How Safe Is Lubbock for Travel?

Lubbock, United States
Safety Index:
38

Grab your cowboy boots, and let’s head to Lubbock in West Texas’s high and dry plains.

You had better like Lubbock and all it offers because there isn’t much else around it for miles.

This is the home of Buddy Holly, cowboy country, and one of the “Toughest Weather Cities,” according to The Weather Channel.

Here you can sit and watch the wind blow in a dust storm or tour a museum made of windmills.

You’ll get some authentic barbecue for lunch and some of the spiciest Mexican food you can imagine for dinner.

Lubbock is a working-class town with rough edges, possibly shaped by the dry and hot weather that greets you most of the year.

As much as you can eat barbecue with your hands here, you can also tour exquisite wineries with grapes from the South Plains soil.

You’ll be ahMAZEd at the corn mazes here and some of the freshest farmer’s markets this side of the Mississippi.

Don’t get worried when someone screams “GUNS UP,” because that’s the battle cry for the Texas Tech Red Raiders fans, and football is a religion here.

While Lubbock offers plenty of Wild West things to do, there’s also a wild side you need to know about for safety reasons.

Warnings & Dangers in Lubbock

Overall Risk

OVERALL RISK : MEDIUM

There's a medium overall risk here, bordering on high, with some of the highest crime rates per capita in the country. The violent crime rate is almost three times the national average, and that is with the year-to-year decrease. Severe weather events are another reason for a higher risk overall.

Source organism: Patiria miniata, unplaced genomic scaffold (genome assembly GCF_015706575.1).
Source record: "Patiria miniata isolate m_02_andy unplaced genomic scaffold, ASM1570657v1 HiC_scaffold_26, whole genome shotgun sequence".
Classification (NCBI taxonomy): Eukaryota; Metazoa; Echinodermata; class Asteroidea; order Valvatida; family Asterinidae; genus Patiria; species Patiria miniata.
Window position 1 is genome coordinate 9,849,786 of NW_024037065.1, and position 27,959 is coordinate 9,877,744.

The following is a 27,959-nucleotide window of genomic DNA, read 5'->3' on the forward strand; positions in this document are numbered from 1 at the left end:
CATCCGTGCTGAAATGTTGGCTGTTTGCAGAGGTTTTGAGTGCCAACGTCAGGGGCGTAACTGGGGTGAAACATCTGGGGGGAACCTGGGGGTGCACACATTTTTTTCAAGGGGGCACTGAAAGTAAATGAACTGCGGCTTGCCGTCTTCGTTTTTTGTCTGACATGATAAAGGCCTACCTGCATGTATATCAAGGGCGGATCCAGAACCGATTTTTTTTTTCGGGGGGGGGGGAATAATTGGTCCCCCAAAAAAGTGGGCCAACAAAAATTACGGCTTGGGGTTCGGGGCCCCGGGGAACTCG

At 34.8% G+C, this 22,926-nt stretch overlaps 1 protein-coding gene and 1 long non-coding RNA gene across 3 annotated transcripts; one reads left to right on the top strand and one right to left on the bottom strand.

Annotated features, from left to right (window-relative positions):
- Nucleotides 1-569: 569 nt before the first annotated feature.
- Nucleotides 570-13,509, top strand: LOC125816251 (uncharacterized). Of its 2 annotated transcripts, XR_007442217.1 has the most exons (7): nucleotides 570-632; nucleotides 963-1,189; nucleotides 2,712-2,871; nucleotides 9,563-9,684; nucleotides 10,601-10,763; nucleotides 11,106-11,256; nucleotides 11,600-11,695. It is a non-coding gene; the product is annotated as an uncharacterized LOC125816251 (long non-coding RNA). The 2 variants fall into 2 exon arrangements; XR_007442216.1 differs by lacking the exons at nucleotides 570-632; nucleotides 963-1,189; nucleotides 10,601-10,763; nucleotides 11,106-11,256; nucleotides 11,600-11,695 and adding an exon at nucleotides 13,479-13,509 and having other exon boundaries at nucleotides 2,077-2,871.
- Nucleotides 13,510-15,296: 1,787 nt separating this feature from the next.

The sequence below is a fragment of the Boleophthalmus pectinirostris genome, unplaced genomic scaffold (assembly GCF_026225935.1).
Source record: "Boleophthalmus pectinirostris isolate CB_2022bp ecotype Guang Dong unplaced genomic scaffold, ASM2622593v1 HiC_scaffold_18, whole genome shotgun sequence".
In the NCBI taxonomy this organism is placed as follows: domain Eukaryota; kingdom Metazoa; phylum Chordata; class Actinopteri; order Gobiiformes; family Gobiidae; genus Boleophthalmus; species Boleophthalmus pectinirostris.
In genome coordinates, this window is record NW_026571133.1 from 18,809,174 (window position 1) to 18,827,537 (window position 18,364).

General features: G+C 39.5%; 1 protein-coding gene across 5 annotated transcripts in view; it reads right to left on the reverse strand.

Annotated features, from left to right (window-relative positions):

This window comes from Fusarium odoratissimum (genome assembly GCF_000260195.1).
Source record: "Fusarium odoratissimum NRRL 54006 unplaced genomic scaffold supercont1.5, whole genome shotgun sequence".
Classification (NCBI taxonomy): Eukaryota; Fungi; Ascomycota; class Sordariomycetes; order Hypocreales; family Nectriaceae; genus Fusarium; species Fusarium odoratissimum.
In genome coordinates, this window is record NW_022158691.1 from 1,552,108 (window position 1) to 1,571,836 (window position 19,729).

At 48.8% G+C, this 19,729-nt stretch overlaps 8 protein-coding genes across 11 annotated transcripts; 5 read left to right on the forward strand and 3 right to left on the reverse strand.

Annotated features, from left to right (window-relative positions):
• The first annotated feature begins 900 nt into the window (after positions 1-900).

Transport & Taxis Risk

TRANSPORT & TAXIS RISK : MEDIUM

There's a medium risk here, but not for criminal reasons. Citibus is the public bus system and is used by the general population as well as university students. Taxis and rideshares are easy to find, and rental cars are your best option to get around for flexibility. However, the city faces bad driving habits of speeding, drunk driving, and reckless driving that lead to 47 deaths and more than 23 accidents a day!

Pickpockets Risk

PICKPOCKETS RISK : LOW

If you're at a home game or visiting a big community event, keep your belongings to a minimum, and don't bring valuables with you. While there aren't usually enough crowds to make it a hotbed of pickpocketing, the onus is on you to keep your belongings secured and in plain sight at all times.

Natural Disasters Risk

NATURAL DISASTERS RISK : MEDIUM

Yikes. Lubbock gets more than its fair share of tornadoes, severe thunderstorms, intense lightning, flash flooding, and extreme heat. A 1970 EF-5 tornado here was the strongest of its kind on record at the time. 26 people died, and hundreds more were injured.

Mugging Risk

MUGGING RISK : MEDIUM

The robbery rate is near twice the national average. While you shouldn't overly worry about being robbed, as most violent crimes are among people who know each other, you should be aware there's a higher risk here than in some other Texas towns.

Terrorism Risk

TERRORISM RISK : LOW

There's a low risk here with a city of around 257,000 and open land for more than 100 miles in all directions.

Scams Risk

SCAMS RISK : LOW

A common scam in 2022 involved people calling, texting, or going door to door asking for gift card donations to a charity that ended up being a non-existent charity. Be careful anytime someone pressures or guilts you into making a purchase. That's a sure sign of a scam.

Women Travelers Risk

WOMEN TRAVELERS RISK : MEDIUM

The sexual assault rate in Lubbock is more than twice the national average. Whether that's indicative of a college crowd and a party atmosphere, domestic issues, or random crimes - the police department isn't saying. You should never drink beyond having the ability to make smart decisions here, and don't take a drink if you didn't see the bartender making it. Avoid after-hours house parties.